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Meet Queen Caroline and Other Characters in the Stunning Collapse of FTX

It's going to take a long time to unwind the mess at bankrupt FTX.
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Alameda Research CEO Caroline Ellison, image from Tweet below

Alameda Research CEO Caroline Ellison, image from Tweet below

Inside Sam Bankman-Fried’s Doomed FTX Empire

The Wall Street Journal takes a look Inside Sam Bankman-Fried’s Doomed FTX Empire

That's a free link. Here are a few snips.

The emerging picture of what went wrong suggests the crypto empire was a mess almost from the start, with few boundaries, financial or personal.

From its earliest days, the firm was an unruly agglomeration of corporate entities, customer assets and Mr. Bankman-Fried himself, according to court papers, company balance sheets shown to bankers and interviews with employees and investors. No one could say exactly what belonged to whom. Prosecutors are now investigating its collapse.

Corporate money was used to buy real estate, but records weren’t kept. There wasn’t even a roster of employees, to say nothing of the terms of their employment. Bankruptcy filings say one entity’s outstanding loans include at least $1 billion to Mr. Bankman-Fried personally and $543 million to a top lieutenant.

The lives of the people who ran FTX and its related companies were similarly blurred. Ten of them lived and worked together in a $30 million penthouse at an upscale resort in the Bahamas. The hours were punishing, and the lines between work and play were hard to discern. Romantic relationships among Mr. Bankman-Fried’s upper echelon were common, as was use of stimulants, according to former employees.

“Nothing like regular amphetamine use to make you appreciate how dumb a lot of normal, non-medicated human experience is,” Ms. Ellison once tweeted. A lawyer for Ms. Ellison declined to comment.

To the outside world, Mr. Bankman-Fried was the mayor of cryptoland, the man charged with convincing lawmakers, investors and enthusiasts that he’d built a new kind of finance. He urged Congress and regulators to approve his model for crypto trading. On Twitter, he admonished competitors for practices he called unsafe.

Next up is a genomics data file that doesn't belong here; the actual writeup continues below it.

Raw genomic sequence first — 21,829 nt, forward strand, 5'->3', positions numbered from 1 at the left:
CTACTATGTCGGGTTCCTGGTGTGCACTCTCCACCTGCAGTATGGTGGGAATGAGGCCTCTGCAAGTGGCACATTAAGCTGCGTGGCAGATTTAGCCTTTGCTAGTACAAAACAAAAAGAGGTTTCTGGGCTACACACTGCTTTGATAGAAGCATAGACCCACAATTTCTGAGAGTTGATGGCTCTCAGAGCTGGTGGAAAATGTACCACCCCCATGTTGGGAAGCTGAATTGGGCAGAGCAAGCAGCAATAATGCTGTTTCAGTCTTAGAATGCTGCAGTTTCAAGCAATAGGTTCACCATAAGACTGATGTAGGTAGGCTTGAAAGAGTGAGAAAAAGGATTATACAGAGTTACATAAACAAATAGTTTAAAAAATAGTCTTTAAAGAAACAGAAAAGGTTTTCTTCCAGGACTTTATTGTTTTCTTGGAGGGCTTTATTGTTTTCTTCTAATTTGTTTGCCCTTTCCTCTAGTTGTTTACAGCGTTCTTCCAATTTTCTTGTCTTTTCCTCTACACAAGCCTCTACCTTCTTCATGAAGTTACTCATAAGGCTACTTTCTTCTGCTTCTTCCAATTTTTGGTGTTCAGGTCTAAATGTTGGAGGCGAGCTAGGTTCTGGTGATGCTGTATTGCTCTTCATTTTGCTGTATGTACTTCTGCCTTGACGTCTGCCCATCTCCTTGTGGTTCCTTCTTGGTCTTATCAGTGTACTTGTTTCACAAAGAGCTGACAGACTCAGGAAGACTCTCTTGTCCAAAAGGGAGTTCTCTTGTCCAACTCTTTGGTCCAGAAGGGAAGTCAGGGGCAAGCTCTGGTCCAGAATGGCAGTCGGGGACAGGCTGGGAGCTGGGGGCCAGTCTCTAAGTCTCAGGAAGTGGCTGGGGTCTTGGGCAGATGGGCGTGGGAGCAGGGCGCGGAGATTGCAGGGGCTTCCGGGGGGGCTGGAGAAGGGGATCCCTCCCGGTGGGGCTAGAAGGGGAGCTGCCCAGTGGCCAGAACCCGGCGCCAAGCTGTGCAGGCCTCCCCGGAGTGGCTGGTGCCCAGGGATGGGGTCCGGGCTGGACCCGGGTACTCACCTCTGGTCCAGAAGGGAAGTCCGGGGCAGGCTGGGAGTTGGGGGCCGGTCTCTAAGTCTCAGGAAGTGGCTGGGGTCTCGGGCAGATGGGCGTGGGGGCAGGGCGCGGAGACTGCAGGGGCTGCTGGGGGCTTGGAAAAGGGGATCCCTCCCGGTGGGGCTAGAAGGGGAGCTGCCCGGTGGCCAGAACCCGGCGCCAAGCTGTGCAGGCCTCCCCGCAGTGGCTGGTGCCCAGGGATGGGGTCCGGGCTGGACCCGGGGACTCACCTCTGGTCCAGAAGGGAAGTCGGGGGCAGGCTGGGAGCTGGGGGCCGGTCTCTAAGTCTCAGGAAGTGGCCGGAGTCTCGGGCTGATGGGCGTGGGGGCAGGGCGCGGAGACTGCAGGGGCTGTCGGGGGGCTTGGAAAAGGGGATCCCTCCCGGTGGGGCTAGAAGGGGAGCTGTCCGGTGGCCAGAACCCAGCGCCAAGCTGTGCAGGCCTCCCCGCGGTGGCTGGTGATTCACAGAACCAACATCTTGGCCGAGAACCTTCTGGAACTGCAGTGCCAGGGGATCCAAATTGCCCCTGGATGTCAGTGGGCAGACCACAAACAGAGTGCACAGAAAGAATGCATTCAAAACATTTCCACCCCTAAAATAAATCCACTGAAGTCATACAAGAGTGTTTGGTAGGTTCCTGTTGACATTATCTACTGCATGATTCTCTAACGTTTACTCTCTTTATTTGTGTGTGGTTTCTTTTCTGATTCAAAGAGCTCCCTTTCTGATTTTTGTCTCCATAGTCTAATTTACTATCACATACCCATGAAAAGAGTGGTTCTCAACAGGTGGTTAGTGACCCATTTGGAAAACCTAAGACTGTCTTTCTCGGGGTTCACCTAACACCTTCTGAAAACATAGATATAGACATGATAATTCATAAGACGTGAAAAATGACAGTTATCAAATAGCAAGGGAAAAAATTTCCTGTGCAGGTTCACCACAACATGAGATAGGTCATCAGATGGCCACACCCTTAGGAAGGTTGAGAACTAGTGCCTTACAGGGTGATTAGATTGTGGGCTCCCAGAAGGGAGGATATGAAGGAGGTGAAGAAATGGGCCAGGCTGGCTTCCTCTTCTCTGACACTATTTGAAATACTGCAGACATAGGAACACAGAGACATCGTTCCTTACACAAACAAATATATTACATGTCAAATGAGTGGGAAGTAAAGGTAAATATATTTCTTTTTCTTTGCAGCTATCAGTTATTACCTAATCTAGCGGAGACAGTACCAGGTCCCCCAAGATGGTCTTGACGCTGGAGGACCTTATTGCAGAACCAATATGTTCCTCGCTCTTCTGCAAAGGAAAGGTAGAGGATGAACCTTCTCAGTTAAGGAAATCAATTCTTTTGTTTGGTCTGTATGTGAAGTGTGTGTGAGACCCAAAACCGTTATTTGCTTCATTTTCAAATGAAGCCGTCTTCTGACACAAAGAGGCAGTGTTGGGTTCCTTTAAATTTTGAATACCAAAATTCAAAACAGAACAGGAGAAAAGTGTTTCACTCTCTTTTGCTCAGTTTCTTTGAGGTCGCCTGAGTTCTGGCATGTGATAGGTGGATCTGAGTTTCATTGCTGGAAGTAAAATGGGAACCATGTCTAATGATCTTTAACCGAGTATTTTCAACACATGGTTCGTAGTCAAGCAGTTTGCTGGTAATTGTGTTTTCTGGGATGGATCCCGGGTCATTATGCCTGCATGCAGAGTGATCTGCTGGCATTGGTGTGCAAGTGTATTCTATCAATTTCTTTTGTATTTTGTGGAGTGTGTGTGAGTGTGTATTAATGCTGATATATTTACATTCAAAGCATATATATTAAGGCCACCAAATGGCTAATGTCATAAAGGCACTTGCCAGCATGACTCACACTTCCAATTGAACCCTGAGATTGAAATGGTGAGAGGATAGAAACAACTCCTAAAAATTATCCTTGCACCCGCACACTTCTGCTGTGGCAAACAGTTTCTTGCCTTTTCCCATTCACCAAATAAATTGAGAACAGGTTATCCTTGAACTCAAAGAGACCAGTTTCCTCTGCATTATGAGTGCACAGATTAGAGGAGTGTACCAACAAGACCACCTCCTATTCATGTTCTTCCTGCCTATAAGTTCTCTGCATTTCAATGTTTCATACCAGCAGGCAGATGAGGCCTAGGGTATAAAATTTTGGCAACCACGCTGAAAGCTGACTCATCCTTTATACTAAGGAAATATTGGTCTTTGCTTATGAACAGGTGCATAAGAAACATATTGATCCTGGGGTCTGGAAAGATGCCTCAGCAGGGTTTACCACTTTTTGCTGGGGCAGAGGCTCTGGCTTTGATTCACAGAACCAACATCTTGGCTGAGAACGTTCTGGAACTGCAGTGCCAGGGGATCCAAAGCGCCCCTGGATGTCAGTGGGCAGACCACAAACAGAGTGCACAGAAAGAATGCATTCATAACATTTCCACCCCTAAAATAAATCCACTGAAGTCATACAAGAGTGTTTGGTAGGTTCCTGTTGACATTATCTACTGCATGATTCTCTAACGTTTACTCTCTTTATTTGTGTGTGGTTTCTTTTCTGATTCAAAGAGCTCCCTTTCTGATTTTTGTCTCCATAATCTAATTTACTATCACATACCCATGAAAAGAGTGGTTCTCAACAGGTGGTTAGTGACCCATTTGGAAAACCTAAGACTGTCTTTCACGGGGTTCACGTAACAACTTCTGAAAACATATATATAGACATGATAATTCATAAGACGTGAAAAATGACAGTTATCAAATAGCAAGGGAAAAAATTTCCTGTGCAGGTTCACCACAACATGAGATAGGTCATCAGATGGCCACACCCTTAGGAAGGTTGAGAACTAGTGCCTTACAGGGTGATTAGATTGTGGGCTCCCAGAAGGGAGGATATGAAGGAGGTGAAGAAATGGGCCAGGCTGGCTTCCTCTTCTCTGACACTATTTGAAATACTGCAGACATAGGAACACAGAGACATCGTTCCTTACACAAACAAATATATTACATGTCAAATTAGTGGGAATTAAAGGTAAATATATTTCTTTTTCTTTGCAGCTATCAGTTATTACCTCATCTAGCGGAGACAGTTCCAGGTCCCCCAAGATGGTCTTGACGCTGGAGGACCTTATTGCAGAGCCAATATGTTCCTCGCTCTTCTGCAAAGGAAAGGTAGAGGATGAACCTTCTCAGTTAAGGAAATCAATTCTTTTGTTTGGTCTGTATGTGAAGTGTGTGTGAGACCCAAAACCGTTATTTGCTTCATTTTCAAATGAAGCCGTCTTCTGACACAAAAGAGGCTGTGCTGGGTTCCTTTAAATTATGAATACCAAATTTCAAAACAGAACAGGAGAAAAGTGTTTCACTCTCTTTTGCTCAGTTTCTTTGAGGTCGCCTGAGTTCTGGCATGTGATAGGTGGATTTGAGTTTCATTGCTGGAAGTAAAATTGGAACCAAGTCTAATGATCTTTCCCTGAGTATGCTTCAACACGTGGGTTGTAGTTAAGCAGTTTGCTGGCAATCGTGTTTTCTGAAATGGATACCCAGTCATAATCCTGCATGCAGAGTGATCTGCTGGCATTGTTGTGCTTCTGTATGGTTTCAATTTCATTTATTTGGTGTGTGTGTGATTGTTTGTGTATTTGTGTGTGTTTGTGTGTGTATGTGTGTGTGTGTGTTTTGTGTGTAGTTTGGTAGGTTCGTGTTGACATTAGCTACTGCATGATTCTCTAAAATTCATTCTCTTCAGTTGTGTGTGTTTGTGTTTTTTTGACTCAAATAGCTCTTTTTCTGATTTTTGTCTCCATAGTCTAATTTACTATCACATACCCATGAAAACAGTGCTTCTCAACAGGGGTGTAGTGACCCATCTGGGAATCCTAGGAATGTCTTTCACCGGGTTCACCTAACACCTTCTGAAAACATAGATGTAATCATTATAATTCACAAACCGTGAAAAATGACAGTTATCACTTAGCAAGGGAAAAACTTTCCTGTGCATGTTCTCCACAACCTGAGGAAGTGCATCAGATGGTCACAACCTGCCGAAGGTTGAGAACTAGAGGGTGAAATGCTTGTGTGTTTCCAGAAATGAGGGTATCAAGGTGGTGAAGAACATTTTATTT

FTX and Alameda, the trading firm, extended hundreds of millions of dollars in credit to prop up one struggling lender, BlockFi, and made an unsuccessful bid to keep lender Voyager Digital out of bankruptcy.

Mr. Bankman-Fried’s heroics drew comparisons to John Pierpont Morgan’s private bailouts that helped end the Panic of 1907.

What’s an FTT Worth?

Humans have ascribed value to objects for eons. A dollar bill is just a piece of paper, after all. But its value comes from traditions and agreements, laws and practices formed over hundreds of years. Cryptocurrencies compress that into the stroke of a key: Make a cryptographic token with some code, give it a name, and get someone to believe it’s worth $10. If you hold a hundred thousand of these tokens, you now have an asset worth a million dollars—in theory.

Alameda holds the lion’s share of FTT in existence. Before it collapsed, Alameda had marked the value of its FTT at $5.5 billion, according to the document. [Mish Comment: Now it's about $8 billion in the hole.]

After a stint in Hong Kong, Mr. Bankman-Fried and FTX made their home in the Bahamas, moving in 2021 to take advantage of the island country’s crypto-friendly regulatory regime.

On the archipelago’s New Providence island, an 80-square-mile oasis that feels to its financial elite like a small club, FTX landed with a splash, according to people on the island. The company rapidly acquired high-end real estate.

The Bahamian prime minister, Philip Davis, hoped FTX would help center his country as a nexus of the crypto world, he said in several public speeches. When given the chance to buy FTX equity earlier this year, one Bahamian FTX worker said employees spent thousands of dollars each on shares.

FTX hired a Bahamian security firm to guard FTX headquarters shortly before the collapse. After the news, the majority of non-local FTX employees left the island. The security guards said they found themselves protecting nearly vacant buildings.

Before the company collapsed, FTX staffers frequented Island Brothers, an upscale French bistro a stone’s throw from the company’s headquarters, restaurant employees said. The owner got to know Mr. Bankman-Fried’s father, Stanford tax-law scholar Joseph Bankman, during his visits to Nassau to spend time with his son.